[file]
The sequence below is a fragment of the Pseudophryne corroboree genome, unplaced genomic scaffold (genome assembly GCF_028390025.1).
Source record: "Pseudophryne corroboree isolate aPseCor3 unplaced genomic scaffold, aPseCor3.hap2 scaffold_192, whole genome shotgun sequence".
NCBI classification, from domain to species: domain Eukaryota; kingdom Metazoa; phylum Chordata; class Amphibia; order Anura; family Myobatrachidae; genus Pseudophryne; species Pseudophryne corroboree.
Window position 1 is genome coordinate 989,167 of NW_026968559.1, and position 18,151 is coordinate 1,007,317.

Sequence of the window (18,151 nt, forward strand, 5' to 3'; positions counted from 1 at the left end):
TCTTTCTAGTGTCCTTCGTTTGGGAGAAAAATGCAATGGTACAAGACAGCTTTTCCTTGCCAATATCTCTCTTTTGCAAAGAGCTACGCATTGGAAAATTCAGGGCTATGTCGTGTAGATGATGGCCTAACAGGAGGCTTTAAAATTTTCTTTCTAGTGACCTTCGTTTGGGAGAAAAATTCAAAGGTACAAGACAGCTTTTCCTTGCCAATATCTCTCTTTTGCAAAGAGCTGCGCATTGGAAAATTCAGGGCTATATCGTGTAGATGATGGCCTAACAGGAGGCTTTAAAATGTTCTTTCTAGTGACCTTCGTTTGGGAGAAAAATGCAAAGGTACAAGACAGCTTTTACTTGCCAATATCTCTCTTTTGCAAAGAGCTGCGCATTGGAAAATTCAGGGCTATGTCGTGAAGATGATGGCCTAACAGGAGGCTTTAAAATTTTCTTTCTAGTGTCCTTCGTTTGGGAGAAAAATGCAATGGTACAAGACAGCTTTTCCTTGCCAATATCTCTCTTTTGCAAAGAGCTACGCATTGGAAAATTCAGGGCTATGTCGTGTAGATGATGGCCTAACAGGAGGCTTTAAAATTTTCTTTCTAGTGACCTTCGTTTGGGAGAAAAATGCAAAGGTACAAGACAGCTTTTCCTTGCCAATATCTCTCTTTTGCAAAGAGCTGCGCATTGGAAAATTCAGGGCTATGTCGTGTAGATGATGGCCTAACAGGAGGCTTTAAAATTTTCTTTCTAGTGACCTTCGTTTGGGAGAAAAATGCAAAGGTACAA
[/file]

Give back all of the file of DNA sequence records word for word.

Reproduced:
The sequence below is a fragment of the Pseudophryne corroboree genome, unplaced genomic scaffold (genome assembly GCF_028390025.1).
Source record: "Pseudophryne corroboree isolate aPseCor3 unplaced genomic scaffold, aPseCor3.hap2 scaffold_192, whole genome shotgun sequence".
NCBI classification, from domain to species: domain Eukaryota; kingdom Metazoa; phylum Chordata; class Amphibia; order Anura; family Myobatrachidae; genus Pseudophryne; species Pseudophryne corroboree.
Window position 1 is genome coordinate 989,167 of NW_026968559.1, and position 18,151 is coordinate 1,007,317.

Sequence of the window (18,151 nt, forward strand, 5' to 3'; positions counted from 1 at the left end):
TCTTTCTAGTGTCCTTCGTTTGGGAGAAAAATGCAATGGTACAAGACAGCTTTTCCTTGCCAATATCTCTCTTTTGCAAAGAGCTACGCATTGGAAAATTCAGGGCTATGTCGTGTAGATGATGGCCTAACAGGAGGCTTTAAAATTTTCTTTCTAGTGACCTTCGTTTGGGAGAAAAATTCAAAGGTACAAGACAGCTTTTCCTTGCCAATATCTCTCTTTTGCAAAGAGCTGCGCATTGGAAAATTCAGGGCTATATCGTGTAGATGATGGCCTAACAGGAGGCTTTAAAATGTTCTTTCTAGTGACCTTCGTTTGGGAGAAAAATGCAAAGGTACAAGACAGCTTTTACTTGCCAATATCTCTCTTTTGCAAAGAGCTGCGCATTGGAAAATTCAGGGCTATGTCGTGAAGATGATGGCCTAACAGGAGGCTTTAAAATTTTCTTTCTAGTGTCCTTCGTTTGGGAGAAAAATGCAATGGTACAAGACAGCTTTTCCTTGCCAATATCTCTCTTTTGCAAAGAGCTACGCATTGGAAAATTCAGGGCTATGTCGTGTAGATGATGGCCTAACAGGAGGCTTTAAAATTTTCTTTCTAGTGACCTTCGTTTGGGAGAAAAATGCAAAGGTACAAGACAGCTTTTCCTTGCCAATATCTCTCTTTTGCAAAGAGCTGCGCATTGGAAAATTCAGGGCTATGTCGTGTAGATGATGGCCTAACAGGAGGCTTTAAAATTTTCTTTCTAGTGACCTTCGTTTGGGAGAAAAATGCAAAGGTACAA